Madrid deal offers great opportunity for Gareth Bale – but will he take it?

By Mark Dreyer Source:Global Times Published: 2013-8-25 23:28:01

Every year in the English Premier League, there is at least one protracted transfer saga. This year's candidate is Gareth Bale, the Tottenham midfielder who seems certain to end up at Real Madrid after months of ­negotiation and speculation.

What makes this year's ­edition particularly notable is that Bale looks likely to be sold for a world record transfer fee, eclipsing the $130 million Real Madrid paid Manchester United for Cristiano Ronaldo in 2009. It is an extraordinary amount of money, and would appear to make a mockery of the new financial fair play rules designed to stop clubs from spending beyond their means in the pursuit of glory.

It is also a risk. Bale appears to be a grounded individual, but there is a long line of ­players from the United Kingdom who have failed to settle in ­Europe. In short, Brits don't travel well. Bale will need to learn the language quickly, and adapt his playing style to suit his new teammates.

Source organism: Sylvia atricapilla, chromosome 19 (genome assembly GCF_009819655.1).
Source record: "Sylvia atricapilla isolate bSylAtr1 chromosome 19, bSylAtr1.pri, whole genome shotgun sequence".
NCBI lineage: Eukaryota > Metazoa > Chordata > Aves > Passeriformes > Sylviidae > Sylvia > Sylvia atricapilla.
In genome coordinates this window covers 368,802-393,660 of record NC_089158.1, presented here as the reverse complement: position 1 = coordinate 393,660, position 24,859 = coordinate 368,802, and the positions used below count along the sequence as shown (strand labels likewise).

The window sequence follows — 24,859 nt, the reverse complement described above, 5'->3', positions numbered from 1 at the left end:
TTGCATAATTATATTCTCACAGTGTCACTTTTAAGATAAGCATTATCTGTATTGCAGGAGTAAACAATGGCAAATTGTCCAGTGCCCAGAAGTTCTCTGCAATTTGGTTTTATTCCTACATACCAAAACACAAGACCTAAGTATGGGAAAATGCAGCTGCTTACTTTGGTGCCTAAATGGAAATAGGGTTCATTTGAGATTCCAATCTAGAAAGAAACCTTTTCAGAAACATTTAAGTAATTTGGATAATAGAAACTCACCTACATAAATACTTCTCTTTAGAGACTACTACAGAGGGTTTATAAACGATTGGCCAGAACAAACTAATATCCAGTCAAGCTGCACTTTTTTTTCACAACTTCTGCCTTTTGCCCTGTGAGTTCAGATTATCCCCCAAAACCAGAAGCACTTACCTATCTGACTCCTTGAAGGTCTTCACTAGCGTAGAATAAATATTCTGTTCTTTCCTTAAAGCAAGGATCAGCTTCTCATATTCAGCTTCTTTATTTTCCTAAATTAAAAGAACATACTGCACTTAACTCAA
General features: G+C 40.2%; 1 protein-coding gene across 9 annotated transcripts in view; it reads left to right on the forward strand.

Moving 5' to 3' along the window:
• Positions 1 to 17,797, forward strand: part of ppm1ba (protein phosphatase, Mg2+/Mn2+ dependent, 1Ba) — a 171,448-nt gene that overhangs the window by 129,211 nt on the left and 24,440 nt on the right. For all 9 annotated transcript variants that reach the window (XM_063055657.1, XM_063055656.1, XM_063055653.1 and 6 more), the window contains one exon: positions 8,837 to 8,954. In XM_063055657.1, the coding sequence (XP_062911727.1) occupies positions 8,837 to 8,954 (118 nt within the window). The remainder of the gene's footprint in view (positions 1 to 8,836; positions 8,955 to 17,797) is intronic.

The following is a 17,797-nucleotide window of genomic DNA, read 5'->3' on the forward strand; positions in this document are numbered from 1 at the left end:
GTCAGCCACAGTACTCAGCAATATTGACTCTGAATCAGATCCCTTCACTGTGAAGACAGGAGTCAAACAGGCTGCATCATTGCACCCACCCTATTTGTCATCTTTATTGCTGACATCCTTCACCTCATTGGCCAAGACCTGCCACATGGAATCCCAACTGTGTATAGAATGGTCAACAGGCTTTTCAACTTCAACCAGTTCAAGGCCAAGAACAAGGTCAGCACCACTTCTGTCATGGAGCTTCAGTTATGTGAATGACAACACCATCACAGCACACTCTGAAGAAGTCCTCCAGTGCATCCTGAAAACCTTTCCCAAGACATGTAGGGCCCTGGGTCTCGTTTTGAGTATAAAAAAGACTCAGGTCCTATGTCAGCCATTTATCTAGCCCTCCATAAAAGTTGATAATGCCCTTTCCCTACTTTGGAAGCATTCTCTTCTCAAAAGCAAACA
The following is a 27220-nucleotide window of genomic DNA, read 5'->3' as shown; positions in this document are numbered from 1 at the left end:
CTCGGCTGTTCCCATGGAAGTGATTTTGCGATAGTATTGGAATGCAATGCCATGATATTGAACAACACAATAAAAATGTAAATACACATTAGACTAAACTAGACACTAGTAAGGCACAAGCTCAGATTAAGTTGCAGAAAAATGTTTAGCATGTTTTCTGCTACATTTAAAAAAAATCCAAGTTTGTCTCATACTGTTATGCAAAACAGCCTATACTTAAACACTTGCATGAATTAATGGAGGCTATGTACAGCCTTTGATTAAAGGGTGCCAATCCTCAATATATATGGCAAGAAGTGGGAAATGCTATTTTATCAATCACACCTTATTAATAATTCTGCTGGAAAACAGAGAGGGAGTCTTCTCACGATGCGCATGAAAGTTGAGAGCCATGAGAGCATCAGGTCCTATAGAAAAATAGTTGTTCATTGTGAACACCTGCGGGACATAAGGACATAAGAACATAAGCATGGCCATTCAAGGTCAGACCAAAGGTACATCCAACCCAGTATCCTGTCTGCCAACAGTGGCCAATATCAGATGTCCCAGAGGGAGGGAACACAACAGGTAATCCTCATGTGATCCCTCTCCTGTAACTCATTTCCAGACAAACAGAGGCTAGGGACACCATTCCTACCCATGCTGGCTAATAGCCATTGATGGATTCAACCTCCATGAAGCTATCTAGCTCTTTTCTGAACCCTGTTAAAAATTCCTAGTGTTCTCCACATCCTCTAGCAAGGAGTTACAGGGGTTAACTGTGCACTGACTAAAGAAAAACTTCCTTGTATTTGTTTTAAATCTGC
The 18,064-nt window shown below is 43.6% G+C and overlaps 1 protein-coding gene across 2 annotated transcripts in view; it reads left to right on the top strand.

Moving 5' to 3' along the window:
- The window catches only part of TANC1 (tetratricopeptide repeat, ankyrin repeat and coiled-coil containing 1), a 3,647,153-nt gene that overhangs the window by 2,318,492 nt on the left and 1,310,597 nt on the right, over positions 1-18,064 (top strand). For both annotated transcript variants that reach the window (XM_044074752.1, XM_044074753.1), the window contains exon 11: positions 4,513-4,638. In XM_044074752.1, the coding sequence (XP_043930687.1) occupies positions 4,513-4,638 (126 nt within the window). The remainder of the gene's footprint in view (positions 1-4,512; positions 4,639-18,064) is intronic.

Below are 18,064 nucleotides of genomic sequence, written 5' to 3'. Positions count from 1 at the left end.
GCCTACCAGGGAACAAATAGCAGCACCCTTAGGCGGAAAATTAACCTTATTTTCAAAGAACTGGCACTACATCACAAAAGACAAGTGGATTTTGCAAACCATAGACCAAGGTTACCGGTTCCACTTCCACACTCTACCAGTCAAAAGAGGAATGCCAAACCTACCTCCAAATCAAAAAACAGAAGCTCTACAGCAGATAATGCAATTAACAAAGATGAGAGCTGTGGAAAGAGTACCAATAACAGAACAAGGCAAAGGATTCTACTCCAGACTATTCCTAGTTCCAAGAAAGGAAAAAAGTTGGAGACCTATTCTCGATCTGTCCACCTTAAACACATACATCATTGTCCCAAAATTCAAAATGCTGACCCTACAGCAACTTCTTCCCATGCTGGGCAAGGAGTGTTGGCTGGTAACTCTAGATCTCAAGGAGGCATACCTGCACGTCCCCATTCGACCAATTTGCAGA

Real Madrid ­manager Carlo Ancelotti will also need to work out how two similar players in Ronaldo and Bale can play in the same side.

Tottenham paid Southampton about $11 million for Bale back in 2007, so the profit they will bank represents an extremely shrewd piece of business. Southampton, incidentally, were later forced to waive their percentage of the sell-on fee for Bale in return for a small cash sum to stave off ­bankruptcy - yet more good business for Spurs. But for all the money the London club will receive, they will miss Bale's talent desperately, and with the transfer window closing in a few days' time, that money won't be spent on new players until January at the earliest.

It is undeniably a fantastic opportunity move for Bale. He will play in the UEFA Champions League, representing one of the biggest clubs in the world, and if the 24-year-old successfully adapts to life in Spain, he has the potential to go down in history as one of the greats.

But perhaps the biggest winners from this deal is the Dubai-based airlines, ­Emirates. As the club's shirt sponsor, Emirates pays Real Madrid $39 million a year - about half of what Chevrolet will pay Manchester United next season. But the sight of Bale in a Real Madrid jersey will be beamed around the world - and it won't cost Emirates a penny.

The author is a Beijing-based freelance writer.

Posted in: Extra Time

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